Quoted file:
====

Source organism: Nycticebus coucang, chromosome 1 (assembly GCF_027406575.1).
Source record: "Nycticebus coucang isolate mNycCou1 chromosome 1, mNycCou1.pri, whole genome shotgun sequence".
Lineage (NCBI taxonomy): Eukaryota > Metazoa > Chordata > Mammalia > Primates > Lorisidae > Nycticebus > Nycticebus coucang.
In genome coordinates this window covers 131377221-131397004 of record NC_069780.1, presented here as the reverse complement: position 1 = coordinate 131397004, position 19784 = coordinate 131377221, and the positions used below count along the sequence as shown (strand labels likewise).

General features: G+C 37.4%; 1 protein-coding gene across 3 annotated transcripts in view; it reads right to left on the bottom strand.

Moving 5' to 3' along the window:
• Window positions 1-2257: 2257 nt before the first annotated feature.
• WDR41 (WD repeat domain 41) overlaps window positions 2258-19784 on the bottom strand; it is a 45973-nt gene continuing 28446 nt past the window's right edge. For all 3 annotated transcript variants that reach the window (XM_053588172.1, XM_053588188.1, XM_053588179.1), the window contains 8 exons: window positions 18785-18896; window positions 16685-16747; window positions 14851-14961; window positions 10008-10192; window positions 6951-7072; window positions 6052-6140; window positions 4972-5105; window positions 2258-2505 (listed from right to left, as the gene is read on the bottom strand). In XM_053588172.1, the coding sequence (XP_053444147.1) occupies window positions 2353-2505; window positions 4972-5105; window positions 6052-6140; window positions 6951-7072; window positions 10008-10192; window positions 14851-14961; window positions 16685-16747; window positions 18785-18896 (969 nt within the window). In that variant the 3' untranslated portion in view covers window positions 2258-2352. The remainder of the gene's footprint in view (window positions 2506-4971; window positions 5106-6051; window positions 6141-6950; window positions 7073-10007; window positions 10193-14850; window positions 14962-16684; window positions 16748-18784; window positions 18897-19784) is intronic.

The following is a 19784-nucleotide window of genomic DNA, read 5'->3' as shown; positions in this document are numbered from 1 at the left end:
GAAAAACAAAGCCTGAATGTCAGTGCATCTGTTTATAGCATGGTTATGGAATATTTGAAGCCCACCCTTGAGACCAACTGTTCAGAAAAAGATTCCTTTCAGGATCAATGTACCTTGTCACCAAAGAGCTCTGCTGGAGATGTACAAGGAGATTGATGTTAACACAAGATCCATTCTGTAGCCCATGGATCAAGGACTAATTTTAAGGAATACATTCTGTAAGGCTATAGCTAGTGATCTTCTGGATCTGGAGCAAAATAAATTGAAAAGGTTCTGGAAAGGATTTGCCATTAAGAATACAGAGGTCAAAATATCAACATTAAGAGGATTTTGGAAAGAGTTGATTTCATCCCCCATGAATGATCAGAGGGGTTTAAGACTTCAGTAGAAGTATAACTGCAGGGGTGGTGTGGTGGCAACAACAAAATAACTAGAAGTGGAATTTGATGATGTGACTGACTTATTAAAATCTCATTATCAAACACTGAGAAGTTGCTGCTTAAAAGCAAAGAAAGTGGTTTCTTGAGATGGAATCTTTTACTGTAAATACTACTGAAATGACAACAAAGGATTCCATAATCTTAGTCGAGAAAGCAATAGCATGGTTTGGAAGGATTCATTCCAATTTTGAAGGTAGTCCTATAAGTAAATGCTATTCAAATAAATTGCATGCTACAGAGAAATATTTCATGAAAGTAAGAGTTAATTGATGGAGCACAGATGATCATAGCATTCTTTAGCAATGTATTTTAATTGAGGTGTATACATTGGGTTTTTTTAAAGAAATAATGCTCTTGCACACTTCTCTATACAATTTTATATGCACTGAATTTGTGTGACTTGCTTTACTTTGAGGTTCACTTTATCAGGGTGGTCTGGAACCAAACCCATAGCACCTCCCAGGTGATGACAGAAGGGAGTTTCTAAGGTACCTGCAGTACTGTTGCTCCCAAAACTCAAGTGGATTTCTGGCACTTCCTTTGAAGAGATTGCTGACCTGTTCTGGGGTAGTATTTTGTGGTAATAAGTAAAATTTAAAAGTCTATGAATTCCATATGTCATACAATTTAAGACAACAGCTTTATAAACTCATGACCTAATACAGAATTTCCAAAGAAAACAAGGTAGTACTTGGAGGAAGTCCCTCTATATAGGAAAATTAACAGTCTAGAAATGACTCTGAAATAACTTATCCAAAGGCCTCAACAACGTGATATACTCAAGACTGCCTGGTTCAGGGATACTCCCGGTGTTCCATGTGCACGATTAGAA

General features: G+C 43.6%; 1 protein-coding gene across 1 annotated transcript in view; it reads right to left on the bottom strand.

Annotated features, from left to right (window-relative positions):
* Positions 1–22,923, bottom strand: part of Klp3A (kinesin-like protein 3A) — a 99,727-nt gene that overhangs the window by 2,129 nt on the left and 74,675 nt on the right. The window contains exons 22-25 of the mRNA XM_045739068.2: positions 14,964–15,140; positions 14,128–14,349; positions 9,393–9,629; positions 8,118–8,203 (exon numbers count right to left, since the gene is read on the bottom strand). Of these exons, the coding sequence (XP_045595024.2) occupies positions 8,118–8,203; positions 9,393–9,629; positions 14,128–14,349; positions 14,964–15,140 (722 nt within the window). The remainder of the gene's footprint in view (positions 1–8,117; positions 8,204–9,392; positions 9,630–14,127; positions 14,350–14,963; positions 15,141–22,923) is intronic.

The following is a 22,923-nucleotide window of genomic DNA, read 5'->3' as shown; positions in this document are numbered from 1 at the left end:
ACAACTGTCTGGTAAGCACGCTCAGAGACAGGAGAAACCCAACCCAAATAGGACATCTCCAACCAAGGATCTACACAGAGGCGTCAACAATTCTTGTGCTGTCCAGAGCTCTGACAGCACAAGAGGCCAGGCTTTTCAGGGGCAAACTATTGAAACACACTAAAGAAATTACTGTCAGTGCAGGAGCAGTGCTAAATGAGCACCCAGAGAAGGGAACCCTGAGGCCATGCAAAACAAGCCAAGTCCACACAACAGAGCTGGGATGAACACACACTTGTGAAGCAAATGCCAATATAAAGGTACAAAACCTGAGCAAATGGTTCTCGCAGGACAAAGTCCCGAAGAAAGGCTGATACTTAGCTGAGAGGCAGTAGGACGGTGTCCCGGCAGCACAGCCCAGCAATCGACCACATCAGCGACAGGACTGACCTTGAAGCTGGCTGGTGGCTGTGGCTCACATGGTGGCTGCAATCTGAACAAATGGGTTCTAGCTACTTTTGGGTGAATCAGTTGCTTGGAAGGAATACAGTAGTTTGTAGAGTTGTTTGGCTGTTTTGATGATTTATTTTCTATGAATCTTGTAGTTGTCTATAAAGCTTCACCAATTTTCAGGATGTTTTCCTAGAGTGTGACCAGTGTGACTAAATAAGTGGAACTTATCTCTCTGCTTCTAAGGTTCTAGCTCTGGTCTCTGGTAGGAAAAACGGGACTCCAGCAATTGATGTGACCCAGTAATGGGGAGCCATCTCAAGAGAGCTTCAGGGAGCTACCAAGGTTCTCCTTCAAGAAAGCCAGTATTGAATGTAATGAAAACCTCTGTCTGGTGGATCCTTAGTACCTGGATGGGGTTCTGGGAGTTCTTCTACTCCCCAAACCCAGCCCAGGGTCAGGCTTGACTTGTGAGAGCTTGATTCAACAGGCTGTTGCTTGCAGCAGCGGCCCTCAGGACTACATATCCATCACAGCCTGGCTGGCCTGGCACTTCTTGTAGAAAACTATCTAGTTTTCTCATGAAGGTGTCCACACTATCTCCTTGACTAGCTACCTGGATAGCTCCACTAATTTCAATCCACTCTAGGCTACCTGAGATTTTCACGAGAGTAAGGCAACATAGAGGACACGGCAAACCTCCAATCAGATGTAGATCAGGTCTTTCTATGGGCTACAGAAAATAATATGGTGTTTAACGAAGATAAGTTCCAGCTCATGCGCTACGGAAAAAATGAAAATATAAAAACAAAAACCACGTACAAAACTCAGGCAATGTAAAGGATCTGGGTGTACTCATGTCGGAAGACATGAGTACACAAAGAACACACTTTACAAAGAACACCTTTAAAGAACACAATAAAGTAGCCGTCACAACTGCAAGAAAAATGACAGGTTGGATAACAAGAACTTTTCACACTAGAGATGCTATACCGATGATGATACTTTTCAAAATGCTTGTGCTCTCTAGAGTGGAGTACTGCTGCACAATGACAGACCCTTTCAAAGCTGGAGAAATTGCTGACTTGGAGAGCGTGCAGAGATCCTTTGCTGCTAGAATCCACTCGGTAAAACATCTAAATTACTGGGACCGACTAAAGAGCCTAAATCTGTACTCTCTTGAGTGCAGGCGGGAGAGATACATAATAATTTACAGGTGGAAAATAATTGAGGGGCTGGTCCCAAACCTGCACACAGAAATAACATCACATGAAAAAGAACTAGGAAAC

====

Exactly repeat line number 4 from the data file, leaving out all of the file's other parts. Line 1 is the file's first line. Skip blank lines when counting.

In genome coordinates this window covers 131377221-131397004 of record NC_069780.1, presented here as the reverse complement: position 1 = coordinate 131397004, position 19784 = coordinate 131377221, and the positions used below count along the sequence as shown (strand labels likewise).